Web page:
“Go to bed an hour earlier to make things easier on everyone. Otherwise, leave everything the same. Say nothing about the time change to them. They can’t tell time, so the only way they’re going to know something is off is from you.” -Renee L.

Stick To The Routine

Some parents find that just maintaining the routine their kids are used to helps the most. For children, routine is key and anything that throws it off can lead to a meltdown! Avoid this potential pitfall by playing it cool and acting like everything is normal (even if you have to grab an extra cup of coffee as soon as they’re dropped off at daycare).

“The kids will adjust on their own the same way we do. We prepare for school or daycare the night before and wake up like normal.” -Lydia R.

“Bedtime is different, but waking up is the same. They eventually get used to it.” -Auna K.

“I hate DST because I hate dropping her off in the dark after the time change, but we don’t make any changes to our routine leading up to it.” - Misty W.

Spring Forward vs. Fall Back

The fall time change might provide more of a challenge since kids will wake up at their usual time when the clock says it’s only 5:00 instead. They just don’t get that “extra hour” memo. Many of our mamas report needing more prep for the fall time change than spring, so you have plenty of time to plan!

“I adjust in the fall by pushing bedtime later for a week, but I just roll with it in the spring.” -Kat B.

General Tips

Our community had some more good advice when it comes to the overall transition. If kids can’t tell time on the clock, they’re probably using cues like sunrise and sunset to mark their usual routine. When we spring forward, the sun is still out at bedtime and this can be confusing! Try blackout curtains to keep them from noticing that it still looks like playtime outside. Also, try to cut them some slack if it takes them a while to get used to the change.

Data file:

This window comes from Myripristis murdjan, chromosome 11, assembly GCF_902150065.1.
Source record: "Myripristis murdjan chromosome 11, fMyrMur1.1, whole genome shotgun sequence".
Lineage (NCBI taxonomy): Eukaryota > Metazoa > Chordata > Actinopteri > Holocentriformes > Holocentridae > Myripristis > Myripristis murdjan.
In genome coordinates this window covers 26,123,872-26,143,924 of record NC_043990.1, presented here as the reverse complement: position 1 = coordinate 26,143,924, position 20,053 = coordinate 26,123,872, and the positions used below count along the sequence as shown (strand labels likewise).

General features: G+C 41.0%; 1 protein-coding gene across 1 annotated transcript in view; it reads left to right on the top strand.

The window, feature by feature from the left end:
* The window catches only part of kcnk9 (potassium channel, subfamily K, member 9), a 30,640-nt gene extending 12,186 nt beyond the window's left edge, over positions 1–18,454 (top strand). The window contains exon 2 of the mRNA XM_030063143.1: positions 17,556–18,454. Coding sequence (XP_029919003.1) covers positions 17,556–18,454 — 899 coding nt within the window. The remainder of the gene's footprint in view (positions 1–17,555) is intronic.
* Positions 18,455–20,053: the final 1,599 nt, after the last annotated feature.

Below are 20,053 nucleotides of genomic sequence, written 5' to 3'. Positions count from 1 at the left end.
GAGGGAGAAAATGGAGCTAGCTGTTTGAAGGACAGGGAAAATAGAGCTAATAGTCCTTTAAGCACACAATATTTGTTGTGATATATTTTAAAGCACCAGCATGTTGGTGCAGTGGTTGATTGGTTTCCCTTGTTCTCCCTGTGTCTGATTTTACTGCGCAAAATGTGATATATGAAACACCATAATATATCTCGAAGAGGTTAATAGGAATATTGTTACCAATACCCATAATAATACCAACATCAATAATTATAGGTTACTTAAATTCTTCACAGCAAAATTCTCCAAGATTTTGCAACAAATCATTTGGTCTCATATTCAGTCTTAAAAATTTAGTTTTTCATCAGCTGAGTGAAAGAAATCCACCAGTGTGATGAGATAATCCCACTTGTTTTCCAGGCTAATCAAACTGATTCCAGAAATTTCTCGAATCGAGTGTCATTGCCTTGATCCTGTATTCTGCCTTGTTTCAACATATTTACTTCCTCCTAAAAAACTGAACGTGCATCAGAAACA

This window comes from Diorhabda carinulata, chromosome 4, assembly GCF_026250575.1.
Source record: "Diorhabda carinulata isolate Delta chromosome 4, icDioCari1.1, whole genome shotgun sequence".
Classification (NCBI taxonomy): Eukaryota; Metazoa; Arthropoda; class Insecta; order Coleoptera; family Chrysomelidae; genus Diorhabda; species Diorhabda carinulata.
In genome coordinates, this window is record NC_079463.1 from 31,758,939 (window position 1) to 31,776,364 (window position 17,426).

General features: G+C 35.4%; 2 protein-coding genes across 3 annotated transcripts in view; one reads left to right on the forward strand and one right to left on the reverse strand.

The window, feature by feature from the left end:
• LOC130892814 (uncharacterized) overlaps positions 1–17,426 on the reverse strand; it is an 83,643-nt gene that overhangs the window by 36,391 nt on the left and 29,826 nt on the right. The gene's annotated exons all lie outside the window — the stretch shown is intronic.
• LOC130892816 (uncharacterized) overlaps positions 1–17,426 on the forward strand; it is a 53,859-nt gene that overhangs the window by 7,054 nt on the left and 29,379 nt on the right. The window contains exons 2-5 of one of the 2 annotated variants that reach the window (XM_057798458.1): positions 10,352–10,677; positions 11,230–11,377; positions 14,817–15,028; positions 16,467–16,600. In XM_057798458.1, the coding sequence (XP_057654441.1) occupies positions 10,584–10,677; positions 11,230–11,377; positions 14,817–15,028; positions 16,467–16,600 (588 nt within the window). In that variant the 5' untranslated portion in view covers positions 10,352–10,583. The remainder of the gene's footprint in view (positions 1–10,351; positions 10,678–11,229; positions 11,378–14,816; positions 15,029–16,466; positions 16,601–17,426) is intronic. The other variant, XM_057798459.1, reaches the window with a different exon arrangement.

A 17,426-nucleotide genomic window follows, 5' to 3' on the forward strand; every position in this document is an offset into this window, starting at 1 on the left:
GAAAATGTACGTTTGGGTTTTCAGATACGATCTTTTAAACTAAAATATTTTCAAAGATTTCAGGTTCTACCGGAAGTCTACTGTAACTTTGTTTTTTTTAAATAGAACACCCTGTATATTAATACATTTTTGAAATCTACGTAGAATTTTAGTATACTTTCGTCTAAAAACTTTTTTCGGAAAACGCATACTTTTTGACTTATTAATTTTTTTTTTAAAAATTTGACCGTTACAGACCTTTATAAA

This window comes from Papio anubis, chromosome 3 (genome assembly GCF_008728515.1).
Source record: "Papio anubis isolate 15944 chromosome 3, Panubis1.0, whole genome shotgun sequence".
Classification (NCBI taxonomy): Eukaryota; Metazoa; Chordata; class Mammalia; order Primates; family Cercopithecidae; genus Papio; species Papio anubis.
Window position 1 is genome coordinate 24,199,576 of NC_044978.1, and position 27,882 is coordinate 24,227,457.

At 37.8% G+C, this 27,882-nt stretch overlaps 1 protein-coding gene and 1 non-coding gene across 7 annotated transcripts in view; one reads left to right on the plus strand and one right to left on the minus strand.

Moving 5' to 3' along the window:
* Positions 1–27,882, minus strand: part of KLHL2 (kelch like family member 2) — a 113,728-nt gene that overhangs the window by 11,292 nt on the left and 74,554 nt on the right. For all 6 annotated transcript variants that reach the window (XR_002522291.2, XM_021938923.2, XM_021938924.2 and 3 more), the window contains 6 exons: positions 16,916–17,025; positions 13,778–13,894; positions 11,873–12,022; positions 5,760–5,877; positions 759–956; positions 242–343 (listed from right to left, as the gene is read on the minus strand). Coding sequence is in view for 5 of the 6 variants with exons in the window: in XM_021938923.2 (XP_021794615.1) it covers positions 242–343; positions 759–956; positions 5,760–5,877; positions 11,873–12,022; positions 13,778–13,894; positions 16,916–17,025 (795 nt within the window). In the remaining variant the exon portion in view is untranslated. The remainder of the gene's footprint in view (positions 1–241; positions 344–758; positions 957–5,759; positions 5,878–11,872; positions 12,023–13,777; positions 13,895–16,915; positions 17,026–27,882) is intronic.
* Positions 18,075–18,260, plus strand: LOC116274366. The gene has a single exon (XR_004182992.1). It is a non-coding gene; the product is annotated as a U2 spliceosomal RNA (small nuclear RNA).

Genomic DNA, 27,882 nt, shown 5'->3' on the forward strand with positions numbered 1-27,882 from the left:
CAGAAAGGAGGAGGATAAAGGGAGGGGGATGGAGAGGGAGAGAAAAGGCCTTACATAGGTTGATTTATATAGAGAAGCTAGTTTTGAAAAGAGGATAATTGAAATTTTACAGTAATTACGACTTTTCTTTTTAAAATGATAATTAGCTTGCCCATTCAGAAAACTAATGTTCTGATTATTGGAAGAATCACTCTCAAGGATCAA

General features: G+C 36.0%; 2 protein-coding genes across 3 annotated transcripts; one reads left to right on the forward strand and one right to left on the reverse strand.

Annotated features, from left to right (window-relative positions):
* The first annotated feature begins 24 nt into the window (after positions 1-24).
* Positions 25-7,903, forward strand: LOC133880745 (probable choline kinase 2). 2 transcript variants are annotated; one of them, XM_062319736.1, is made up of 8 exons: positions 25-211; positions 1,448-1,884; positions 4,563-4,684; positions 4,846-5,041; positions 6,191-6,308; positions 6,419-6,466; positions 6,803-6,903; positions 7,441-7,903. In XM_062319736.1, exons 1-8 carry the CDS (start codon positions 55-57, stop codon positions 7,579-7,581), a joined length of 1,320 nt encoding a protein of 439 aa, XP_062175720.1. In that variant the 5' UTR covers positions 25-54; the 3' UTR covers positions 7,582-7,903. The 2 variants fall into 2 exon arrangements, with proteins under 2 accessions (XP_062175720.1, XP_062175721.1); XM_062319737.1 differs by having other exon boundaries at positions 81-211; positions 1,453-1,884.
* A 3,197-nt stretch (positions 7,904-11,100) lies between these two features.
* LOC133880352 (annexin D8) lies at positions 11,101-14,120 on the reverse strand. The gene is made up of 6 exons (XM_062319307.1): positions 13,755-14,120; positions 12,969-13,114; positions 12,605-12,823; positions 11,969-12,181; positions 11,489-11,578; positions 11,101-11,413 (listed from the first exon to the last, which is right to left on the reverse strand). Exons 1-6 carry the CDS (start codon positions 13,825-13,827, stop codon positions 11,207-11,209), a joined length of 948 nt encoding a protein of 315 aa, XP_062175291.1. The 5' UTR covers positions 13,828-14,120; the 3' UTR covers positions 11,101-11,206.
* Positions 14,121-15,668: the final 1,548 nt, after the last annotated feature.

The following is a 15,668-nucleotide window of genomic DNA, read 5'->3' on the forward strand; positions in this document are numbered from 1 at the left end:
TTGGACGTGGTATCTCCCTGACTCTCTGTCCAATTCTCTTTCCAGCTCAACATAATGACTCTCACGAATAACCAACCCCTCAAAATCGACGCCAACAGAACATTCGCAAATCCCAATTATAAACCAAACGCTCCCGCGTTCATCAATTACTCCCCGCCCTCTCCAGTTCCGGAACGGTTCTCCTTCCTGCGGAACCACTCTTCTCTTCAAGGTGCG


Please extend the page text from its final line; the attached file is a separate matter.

“Be ready to explain that bedtime isn’t when it gets dark. My kids always have trouble with that.” - Holly S.

“Don’t stress if it takes a bit to get them settled at night for a while.” -Samantha B.

“Like everything else, be aware that your toddler is picking up his cues about the world around him primarily from you.” - Renee L.

What About You?

What are your tried and true tips for getting through the time change? Is this your first Daylight Saving Time as a parent, or are you a seasoned expert?

Tags: baby, kids, moms, sleep

Why a Non-Toxic Nursery is Important

Nontoxic Nursery

Preparing for your new baby is overwhelming. From the positive test to your first doctor’s visit to picking out decorations for your nursery, there are a lot of things happening! For an easy reminder of pregnancy to-dos, check out our trimester checklist blog series.

When it comes to planning the nursery, it’s important to use safer, healthier products to create a non-toxic nursery.

Why a Non-Toxic Nursery is Important
Babies spend a ton of time in their crib and nursery, and as they grow up they will start touching whatever they can find (and inevitably putting it in their mouths, of course). Their little lungs are still developing and growing, so chemicals and VOCs that are off-gassing from their toys, furniture, and even the paint on the walls can impact their health!

Whenever possible, find options that don’t off-gas harmful chemicals and that are safe for your baby to touch and explore.

Non-Toxic Products for the Nursery
Lucky for you, it’s really easy to make a non-toxic nursery!

  • Paint: Look for No-VOC paints (available at major home improvement stores and paint stores). They might be slightly more expensive but they don’t have the yucky paint fumes smell.